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Payout for family of woman who died after misdiagnosis

By Somerset Standard  |  Posted: October 20, 2011

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"We will never get over what our mother went through in her final days."

Those are the words of Martin Redfern, the son of Margaret Joan Redfern, 75, of Coleford, who died of rectal cancer just over a year after a doctor at the NHS Treatment Centre in Shepton Mallet had diagnosed her problems as inflammation of the bowel.

Somerset PCT has agreed to pay the family substantial damages in an out-of-court settlement.

Mr Redfern, who did not wish to disclose the amount awarded, said: "The money means nothing to us, what we want is an apology and a public inquiry into what happened at the treatment centre where my mother was misdiagnosed."

Mrs Redfern, who was known to her friends as Joan, had first visited the Shepton Mallet Treatment Centre in August 2007 after suffering digestive problems and anaemia.

She underwent a colonoscopy so that doctors could ascertain what the problem was and was diagnosed with an inflammatory disease and given a course of treatment.

But due to ongoing problems she was admitted to Bath's Royal United Hospital in January 2008 and was then told the devastating news she had rectal cancer. She died in October 2008.

A review into 1,828 colonoscopies performed on NHS patients referred to the centre between June 2005 and March 2008 was carried out in April 2009. But it concluded that there was no evidence to support any suggestions of misdiagnosis and that no action should be taken in relation to Dutch consultant Ben Mak, who undertook the majority of colonoscopies at the centre up until March 2008.

Mr Mak detected cancer in 34 of 1, 828 low-risk patients whom he examined between October 1, 2005 and March 31, 2008.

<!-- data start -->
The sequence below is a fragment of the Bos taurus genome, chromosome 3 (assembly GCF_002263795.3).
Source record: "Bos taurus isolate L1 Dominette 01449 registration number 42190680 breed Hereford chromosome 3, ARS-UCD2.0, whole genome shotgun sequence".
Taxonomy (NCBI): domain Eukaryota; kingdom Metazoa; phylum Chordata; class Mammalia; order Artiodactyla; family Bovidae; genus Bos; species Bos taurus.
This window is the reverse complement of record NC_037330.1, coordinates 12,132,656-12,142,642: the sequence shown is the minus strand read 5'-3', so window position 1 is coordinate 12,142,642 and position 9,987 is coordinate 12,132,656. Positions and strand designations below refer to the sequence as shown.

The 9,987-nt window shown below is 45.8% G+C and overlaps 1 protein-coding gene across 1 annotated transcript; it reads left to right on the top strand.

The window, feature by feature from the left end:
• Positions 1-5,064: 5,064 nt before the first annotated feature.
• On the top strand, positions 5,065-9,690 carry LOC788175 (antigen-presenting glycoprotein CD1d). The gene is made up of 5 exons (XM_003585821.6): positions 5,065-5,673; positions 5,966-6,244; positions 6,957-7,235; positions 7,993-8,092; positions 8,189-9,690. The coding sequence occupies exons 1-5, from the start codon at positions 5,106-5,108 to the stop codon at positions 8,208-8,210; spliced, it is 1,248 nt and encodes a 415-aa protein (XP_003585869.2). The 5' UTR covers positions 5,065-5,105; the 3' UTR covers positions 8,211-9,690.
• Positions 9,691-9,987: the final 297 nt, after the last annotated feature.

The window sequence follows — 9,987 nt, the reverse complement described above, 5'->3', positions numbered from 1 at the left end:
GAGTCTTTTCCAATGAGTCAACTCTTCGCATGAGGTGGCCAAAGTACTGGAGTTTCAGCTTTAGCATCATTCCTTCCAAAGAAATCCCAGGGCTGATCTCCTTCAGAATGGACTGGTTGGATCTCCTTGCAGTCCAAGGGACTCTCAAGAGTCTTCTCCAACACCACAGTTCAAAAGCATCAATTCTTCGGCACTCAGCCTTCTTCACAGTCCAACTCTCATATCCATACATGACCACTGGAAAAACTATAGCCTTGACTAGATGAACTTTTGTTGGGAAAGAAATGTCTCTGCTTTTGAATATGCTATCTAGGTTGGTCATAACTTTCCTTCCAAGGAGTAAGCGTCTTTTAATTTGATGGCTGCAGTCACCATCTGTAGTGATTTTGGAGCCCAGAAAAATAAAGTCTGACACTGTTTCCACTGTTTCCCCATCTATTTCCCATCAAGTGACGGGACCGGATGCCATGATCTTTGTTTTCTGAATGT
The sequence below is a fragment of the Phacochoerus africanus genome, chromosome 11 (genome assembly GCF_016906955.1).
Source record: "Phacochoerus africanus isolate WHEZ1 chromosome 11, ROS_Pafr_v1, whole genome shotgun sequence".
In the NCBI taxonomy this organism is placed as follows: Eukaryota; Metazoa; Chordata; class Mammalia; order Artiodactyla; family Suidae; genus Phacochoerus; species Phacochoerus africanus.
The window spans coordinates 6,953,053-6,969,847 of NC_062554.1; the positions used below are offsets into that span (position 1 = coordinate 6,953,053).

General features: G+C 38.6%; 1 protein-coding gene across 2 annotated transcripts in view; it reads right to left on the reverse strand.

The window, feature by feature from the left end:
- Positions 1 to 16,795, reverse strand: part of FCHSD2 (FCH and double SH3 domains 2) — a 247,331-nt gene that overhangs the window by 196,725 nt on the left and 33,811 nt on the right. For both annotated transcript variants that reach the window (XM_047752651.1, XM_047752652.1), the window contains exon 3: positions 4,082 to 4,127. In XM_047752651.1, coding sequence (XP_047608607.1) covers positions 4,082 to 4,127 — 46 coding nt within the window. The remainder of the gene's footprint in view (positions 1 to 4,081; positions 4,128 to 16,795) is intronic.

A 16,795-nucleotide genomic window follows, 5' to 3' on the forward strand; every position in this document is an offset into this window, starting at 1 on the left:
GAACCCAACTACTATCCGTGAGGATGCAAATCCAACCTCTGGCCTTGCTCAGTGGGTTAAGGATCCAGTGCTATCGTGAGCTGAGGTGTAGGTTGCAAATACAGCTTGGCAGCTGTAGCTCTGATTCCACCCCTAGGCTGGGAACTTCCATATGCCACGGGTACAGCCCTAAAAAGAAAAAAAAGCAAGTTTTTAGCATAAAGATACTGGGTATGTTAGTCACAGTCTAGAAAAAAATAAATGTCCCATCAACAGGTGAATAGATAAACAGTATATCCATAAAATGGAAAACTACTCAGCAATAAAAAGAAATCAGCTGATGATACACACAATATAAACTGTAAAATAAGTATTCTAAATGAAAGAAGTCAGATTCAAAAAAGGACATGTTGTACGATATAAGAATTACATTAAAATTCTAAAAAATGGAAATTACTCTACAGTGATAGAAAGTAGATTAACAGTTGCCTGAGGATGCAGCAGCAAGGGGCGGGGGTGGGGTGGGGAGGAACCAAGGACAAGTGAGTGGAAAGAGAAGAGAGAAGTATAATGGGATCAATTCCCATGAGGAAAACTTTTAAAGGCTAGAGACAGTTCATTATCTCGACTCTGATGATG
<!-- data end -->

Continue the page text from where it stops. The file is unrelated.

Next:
Six patients in whom he did not detect cancer were later found to have the disease. The doctor was suspended during the investigation and later resigned.

Mr Redfern approached solicitors, Devonshires, to fight for damages in September last year and settled the claim earlier this month.

Mr Redfern said: "I find it hard to believe the PCT can hand over money but can't give us a simple apology.

"I want a public enquiry into what went wrong at the treatment centre at the very least. A medical expert that examined the case on behalf of our solicitors said that mum could have lived into her 80s if she had been diagnosed earlier.

"I am still very bitter and angry at what has happened andI don't think any of us will ever get over it – it has destroyed our family."

Senior solicitor at Devonshires, Liz Bryant, who brought the claim for the bereaved family said no amount of money could ease the family's suffering.

She said: "If the cancer had been diagnosed in August 2007, Mrs Redfern would have been able to undergo surgery and chemotherapy and could have made a total recovery.

"We have been able to assist the family in finding some sort of closure but no amount of money will bring Mrs Redfern back to them."

A spokesman for Somerset PCT said: "The family of the late Mrs Redfern have brought legal proceedings against Somerset Primary Care Trust in respect of her treatment in August 2007.

"Although no admission of liability has been made, the Primary Care Trust is pleased that a resolution has been achieved and wish the family the best for the future."

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